It's an awe-inspiring Anglo-Saxon royal burial site, alright, but more on that in a minute.
One of the National Trust™'s big hitters, this, so that's reflected in the admission but what else are you going to do in South Suffolk with the rain seemingly set for the day?
It's foolishly all presumed to be indoors and where else are you going to get up close to a seventh-century Anglo-Saxon helmet?
The British Museum in London, it would seem, so the ornamental hat that's sold on your entrance is actually one of several replicas and there's already a whiff of Sutton Hoo-ey about the place.
Relations with the National Trust™ have been resumed following the fiasco at Dunwich Heath and every square foot will be followed for the false economy of trying to justify the, quite frankly, formidable fee.
 £13.50 a pop at the last check or £14.85 with Gift Aid. That used to give you a discount so what's happening with this these days?
The café and Hoo's High Hall will keep you dry for half an hour and it's in here you'll find the artefacts that didn't end up in the British Museum.
A Byzantine bowl, a shield and evidence of the corpse of a horse, the winner of the 625, AD, Immortal Stakes Handicap. The handicap being, of course, that in order to ride into the afterlife, poor dobbin had to be deceased, already.
The rest, however, is set outside but the clouds have suddenly cleared, just about, and it's time to stretch these twitchy legs.
Two hundred and fifty aces of woodland and a 'valley trail' are a roundabout way of getting to the main attraction, still, nice views down to the River Deben and over to Woodbridge.
 It'll not only be enlightening archaeology-wise, the Photoshop™ diskette's been dusted off for these overcast snaps.
If you didn't take the diversion down towards the Deben, it's only 10 minutes from the visitor centre to where all the Sutton Hoo-ha is.
You might want to watch where you're standing, however, these are the locations of those not important enough to warrant a mound.
Eighteen of them, burial mounds or tumuli to be vernacularly accurate, although you too will lose count after about six.
Only two really stand out as having some significance and by some significance it's meant the royal resting place of the early seventh-century, East Anglian king, Rædwald, they think.
A new viewing tower, not quite finished, will soon provide a better perspective of where he was found.
In a mound, in a boat, sporting an elaborate bonnet and, with christianity not fully catching on, just yet, a load of other pagan trinkets that would become of great interest.
Not that there was much of anything left by the time the tumulus was tinkered with, the timber of the ship long gone but making enough of an impression to gauge the scale.
This Suffolk soil is quite acidic, you see, so what remained of the helmet was found in fertiliser and the hundreds of rusty fragments were painstakingly pieced together by the British Museum. All this to create an internationally renowned artefact and yes, that is how they're spelling it, these days.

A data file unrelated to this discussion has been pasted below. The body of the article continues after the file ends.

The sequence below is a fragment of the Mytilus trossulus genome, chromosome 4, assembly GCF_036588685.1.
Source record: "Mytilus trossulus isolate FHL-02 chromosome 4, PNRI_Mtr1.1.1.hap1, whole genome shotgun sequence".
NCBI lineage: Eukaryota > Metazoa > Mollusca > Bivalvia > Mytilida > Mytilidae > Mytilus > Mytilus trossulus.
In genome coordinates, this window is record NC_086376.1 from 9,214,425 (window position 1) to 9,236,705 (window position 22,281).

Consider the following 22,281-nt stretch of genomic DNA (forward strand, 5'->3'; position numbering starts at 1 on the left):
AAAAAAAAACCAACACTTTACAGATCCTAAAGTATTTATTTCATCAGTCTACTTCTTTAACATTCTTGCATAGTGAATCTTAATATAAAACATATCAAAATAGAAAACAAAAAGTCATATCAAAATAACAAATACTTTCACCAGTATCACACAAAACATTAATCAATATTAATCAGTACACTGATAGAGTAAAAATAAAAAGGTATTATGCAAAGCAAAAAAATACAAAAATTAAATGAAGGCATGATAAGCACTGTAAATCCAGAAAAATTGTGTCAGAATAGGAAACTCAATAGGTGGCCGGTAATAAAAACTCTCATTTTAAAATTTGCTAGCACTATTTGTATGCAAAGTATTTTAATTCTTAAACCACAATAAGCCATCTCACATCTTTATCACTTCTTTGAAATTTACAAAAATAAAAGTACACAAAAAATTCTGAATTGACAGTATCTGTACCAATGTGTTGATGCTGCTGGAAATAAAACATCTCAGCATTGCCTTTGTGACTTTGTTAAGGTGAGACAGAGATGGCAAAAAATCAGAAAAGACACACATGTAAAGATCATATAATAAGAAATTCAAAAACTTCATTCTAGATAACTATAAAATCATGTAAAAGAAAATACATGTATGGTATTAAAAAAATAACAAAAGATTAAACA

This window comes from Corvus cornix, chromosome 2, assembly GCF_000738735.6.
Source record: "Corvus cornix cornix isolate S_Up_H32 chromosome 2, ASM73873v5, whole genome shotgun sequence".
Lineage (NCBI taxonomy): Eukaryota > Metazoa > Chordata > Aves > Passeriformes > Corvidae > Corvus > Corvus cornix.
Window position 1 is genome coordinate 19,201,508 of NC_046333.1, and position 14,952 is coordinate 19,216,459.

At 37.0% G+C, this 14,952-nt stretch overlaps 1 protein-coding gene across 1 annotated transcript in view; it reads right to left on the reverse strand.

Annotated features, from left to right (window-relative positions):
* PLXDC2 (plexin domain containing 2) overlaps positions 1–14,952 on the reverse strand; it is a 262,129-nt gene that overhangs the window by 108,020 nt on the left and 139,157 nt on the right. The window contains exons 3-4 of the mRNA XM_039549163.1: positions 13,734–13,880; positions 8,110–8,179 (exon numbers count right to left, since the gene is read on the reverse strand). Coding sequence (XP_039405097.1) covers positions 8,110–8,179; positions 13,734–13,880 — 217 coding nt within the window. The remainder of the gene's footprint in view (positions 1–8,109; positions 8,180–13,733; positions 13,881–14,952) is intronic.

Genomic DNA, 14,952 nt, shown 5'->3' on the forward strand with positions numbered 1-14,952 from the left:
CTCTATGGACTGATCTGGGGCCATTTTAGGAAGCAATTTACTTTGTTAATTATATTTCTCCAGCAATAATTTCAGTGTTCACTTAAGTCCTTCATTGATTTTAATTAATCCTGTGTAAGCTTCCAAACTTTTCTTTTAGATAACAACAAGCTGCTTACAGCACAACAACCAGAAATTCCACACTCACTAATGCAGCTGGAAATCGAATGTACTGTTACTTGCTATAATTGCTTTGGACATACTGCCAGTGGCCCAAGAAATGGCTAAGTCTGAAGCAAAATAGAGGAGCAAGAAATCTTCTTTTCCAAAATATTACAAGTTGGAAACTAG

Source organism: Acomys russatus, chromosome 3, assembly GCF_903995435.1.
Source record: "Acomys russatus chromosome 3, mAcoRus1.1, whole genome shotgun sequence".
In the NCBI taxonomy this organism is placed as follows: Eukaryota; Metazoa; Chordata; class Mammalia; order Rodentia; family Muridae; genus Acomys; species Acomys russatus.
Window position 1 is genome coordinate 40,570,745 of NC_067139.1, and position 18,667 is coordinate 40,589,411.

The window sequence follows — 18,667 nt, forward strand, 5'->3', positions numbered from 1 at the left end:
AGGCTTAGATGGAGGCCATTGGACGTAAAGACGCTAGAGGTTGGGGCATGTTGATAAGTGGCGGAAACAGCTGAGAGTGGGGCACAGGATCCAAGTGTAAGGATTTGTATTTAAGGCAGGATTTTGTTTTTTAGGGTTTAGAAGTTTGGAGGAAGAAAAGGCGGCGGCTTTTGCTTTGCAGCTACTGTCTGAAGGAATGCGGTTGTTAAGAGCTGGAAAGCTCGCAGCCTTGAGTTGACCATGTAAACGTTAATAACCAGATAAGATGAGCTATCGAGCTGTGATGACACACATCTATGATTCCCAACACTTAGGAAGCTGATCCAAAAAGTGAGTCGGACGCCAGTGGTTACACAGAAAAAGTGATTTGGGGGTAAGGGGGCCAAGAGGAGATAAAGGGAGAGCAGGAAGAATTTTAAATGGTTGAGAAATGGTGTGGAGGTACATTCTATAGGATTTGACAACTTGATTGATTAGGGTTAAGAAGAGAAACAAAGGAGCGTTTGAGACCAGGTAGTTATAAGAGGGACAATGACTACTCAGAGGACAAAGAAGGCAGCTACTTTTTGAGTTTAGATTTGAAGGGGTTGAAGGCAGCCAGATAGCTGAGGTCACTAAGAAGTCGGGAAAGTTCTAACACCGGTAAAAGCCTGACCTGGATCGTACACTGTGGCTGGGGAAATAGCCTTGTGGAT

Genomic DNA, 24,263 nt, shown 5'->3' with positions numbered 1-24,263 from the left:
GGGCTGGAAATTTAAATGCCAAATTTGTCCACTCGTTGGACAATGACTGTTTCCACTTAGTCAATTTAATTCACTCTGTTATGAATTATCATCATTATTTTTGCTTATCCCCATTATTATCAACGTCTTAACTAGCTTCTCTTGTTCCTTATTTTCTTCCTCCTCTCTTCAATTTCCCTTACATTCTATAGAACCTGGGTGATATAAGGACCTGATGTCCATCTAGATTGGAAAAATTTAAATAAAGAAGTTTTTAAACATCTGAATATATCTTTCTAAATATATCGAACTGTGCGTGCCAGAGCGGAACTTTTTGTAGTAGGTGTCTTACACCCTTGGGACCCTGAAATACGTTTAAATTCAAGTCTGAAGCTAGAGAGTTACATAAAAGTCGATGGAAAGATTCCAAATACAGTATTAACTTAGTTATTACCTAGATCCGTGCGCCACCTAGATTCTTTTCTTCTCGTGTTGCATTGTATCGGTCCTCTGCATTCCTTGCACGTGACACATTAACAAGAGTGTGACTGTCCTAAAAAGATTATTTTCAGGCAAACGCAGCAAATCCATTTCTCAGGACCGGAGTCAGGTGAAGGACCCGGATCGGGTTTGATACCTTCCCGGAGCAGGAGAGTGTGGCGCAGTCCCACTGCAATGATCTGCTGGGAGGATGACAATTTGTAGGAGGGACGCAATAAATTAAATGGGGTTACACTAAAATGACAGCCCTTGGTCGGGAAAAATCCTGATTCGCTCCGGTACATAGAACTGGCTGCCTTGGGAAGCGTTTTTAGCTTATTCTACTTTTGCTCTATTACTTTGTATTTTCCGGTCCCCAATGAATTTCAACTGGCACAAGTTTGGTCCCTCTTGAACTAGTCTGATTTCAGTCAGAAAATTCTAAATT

The ship was hauled up from the river, somehow, by the same way you came, probably, to a height of over 100-foot. It was a dominant statement of intent to any of those inclined to an incursion and it appears to have had the required effect.
Early, Olde English manuscripts have been discovered, honestly, which, paraphrasing slightly, read... 'We'd better turn back lads, they've got a mound!'
 This one is a reconstruction, actually, and not the one in question but why waste a good snap, eh?
Tranmer House ended up in the National Trust™'s lap but previously belonged to a Mrs Edith Pretty. Despite living here for 13 years, it wasn't until 1939 that she called on the services of one Basil Brown to check out the molehills in the back garden.
Self-taught and, strictly speaking, an amateur, he oversaw England's single most important archaeological discovery to date. Mound #1 had lain undisturbed for over 1,300 years, sort of, nineteenth-century burglars had gotten away with some booty but Basil hit the jackpot.
Work had to go on hold during World War II after which the experts got involved but Brown was the instigator of all future digs.
You can find all of this out inside where a nice volunteer will also tip you off as to where Rædwald lived, he thinks. Turns out that was near Rendlesham church, which is only about five miles away, by boat.
If you've seen detectorists, Mackenzie Crook's beautifully bucolic and ever-so-slightly melancholic work of pure genius, you'll know the place gets a namecheck towards the end of series one. Lance and Andy are in pursuit of Essex's fictional equivalent although, funnily enough, they filmed not too far away from here in Suffolk.
If you haven't seen it, why not? Get it bought , old-skool style, NOW!
Meanwhile, back at the entrance, it appears that up until a year ago, a 45 minute visit might have been pushing it. Four million pounds later and the disappointing café and field have been transformed into a 'story' with a replica of Rædwald's ship, all 90-foot of it, kickstarting the tale.
The exhibition hall now has some proper exhibits in it and you can even stay at, the newly opened, Tranmer House, which is why they won't let you upstairs today. With access to the estate and the woodland and the, soon to open, viewing tower, it's not so much Sutton Hoo-ey more Sutton Hoo-ray.
Saying that, and double-checking what they're charging, you'll need to dig a little bit deeper than Basil did.